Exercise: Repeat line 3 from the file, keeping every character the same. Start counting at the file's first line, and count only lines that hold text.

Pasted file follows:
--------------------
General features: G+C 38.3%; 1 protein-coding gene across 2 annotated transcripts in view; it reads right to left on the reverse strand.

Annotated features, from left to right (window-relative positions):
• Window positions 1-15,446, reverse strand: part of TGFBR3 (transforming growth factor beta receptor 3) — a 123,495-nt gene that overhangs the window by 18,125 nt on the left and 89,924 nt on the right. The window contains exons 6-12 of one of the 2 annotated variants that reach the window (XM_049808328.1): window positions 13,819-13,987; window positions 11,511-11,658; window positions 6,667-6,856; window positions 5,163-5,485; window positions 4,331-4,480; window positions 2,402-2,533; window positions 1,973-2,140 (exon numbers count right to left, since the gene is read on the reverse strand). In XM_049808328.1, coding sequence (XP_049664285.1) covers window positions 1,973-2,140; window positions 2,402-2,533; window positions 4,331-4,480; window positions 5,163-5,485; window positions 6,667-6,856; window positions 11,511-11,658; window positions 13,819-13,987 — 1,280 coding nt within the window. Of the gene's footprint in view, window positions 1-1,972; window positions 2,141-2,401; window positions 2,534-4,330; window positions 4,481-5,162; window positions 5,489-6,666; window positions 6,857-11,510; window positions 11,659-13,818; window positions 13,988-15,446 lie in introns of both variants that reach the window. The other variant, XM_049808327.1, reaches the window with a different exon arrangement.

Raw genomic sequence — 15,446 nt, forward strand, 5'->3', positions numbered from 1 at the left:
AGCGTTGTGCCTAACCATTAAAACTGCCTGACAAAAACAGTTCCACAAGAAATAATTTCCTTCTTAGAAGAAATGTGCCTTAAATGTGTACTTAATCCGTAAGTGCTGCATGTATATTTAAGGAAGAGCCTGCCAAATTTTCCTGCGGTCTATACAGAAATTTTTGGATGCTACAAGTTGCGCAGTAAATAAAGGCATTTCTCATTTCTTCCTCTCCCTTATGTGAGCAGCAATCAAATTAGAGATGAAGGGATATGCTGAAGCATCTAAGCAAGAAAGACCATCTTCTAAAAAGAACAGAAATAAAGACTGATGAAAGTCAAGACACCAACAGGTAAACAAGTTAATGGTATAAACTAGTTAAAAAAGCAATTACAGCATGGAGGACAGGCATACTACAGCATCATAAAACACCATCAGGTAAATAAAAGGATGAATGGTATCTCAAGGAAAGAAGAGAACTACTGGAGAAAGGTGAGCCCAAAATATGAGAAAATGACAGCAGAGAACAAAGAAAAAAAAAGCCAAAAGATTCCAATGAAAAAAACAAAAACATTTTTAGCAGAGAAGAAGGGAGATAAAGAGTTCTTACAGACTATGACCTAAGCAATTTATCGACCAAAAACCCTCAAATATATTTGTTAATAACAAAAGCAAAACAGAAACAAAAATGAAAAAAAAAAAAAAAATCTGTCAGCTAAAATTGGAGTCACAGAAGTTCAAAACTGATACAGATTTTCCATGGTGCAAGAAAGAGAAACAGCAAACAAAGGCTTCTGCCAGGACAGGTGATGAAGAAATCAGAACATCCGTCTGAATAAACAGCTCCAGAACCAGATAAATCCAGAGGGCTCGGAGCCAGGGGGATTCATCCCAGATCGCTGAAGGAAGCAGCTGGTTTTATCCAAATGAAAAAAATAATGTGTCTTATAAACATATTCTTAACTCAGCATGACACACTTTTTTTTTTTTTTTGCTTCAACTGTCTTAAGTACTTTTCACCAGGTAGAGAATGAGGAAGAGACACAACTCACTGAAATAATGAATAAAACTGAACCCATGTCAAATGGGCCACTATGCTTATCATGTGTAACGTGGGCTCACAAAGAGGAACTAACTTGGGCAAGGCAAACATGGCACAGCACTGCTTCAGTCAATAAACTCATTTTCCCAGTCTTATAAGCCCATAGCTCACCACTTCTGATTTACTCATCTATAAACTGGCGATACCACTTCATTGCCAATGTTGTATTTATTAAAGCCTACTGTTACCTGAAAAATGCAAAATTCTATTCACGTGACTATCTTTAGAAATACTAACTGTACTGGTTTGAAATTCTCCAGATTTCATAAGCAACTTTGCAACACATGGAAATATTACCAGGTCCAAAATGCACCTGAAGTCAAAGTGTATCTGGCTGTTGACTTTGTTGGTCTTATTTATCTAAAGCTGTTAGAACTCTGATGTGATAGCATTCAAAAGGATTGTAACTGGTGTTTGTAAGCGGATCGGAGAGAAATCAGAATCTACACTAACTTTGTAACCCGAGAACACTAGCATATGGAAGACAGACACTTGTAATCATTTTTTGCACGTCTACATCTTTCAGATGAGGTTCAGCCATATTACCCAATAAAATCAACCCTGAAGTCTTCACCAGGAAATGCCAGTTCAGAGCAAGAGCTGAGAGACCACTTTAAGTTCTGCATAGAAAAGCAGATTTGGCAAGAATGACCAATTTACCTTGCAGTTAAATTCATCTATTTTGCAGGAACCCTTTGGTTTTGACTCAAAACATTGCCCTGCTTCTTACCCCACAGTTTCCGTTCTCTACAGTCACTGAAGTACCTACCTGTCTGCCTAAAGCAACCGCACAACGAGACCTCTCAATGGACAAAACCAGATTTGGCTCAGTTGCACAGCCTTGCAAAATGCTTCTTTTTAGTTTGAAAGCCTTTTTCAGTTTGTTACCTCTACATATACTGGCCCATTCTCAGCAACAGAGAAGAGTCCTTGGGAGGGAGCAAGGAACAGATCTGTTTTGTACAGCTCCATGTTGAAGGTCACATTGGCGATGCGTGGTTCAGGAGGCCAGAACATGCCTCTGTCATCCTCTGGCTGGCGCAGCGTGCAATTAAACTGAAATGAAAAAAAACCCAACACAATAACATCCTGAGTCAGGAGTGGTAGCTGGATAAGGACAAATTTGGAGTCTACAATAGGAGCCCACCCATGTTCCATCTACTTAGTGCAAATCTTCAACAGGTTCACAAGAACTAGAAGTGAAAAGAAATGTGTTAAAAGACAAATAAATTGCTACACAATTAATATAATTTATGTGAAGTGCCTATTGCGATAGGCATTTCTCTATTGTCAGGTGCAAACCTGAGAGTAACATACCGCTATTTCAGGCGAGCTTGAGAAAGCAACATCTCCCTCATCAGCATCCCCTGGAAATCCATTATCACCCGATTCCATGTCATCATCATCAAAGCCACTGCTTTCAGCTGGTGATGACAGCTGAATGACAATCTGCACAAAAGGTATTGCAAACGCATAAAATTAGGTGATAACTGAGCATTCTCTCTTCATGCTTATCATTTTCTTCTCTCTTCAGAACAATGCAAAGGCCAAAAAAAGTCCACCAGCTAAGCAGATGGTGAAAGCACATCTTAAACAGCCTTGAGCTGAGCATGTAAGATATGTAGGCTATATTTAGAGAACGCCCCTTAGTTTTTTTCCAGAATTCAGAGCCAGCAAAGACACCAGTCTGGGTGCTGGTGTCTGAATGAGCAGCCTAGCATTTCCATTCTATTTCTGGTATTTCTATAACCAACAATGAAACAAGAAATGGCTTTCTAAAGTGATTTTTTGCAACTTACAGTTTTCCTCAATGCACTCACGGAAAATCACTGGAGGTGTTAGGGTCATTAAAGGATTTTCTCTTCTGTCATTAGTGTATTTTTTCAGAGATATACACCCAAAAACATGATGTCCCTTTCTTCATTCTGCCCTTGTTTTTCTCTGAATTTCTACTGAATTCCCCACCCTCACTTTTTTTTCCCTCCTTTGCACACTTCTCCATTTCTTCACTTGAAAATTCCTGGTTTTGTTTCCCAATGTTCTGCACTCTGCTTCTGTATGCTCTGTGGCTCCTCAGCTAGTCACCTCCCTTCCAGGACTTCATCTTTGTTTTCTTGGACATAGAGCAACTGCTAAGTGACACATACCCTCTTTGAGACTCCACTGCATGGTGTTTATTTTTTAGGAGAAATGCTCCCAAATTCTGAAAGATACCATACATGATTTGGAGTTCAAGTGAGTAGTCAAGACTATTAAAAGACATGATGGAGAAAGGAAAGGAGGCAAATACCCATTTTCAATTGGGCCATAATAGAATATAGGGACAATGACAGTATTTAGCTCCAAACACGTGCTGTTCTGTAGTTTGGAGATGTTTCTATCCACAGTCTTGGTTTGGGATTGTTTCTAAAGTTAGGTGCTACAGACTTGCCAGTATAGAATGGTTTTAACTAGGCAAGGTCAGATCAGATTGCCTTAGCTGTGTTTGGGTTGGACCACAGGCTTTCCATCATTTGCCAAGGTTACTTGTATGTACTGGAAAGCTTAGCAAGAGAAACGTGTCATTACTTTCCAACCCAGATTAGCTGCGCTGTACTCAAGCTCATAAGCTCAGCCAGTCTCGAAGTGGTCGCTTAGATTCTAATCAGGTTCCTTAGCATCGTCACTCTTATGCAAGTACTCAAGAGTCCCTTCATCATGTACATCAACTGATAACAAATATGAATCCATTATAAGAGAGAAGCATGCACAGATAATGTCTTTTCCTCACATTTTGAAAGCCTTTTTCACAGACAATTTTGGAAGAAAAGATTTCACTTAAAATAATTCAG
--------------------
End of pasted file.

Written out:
• Window positions 1-15,446, reverse strand: part of TGFBR3 (transforming growth factor beta receptor 3) — a 123,495-nt gene that overhangs the window by 18,125 nt on the left and 89,924 nt on the right. The window contains exons 6-12 of one of the 2 annotated variants that reach the window (XM_049808328.1): window positions 13,819-13,987; window positions 11,511-11,658; window positions 6,667-6,856; window positions 5,163-5,485; window positions 4,331-4,480; window positions 2,402-2,533; window positions 1,973-2,140 (exon numbers count right to left, since the gene is read on the reverse strand). In XM_049808328.1, coding sequence (XP_049664285.1) covers window positions 1,973-2,140; window positions 2,402-2,533; window positions 4,331-4,480; window positions 5,163-5,485; window positions 6,667-6,856; window positions 11,511-11,658; window positions 13,819-13,987 — 1,280 coding nt within the window. Of the gene's footprint in view, window positions 1-1,972; window positions 2,141-2,401; window positions 2,534-4,330; window positions 4,481-5,162; window positions 5,489-6,666; window positions 6,857-11,510; window positions 11,659-13,818; window positions 13,988-15,446 lie in introns of both variants that reach the window. The other variant, XM_049808327.1, reaches the window with a different exon arrangement.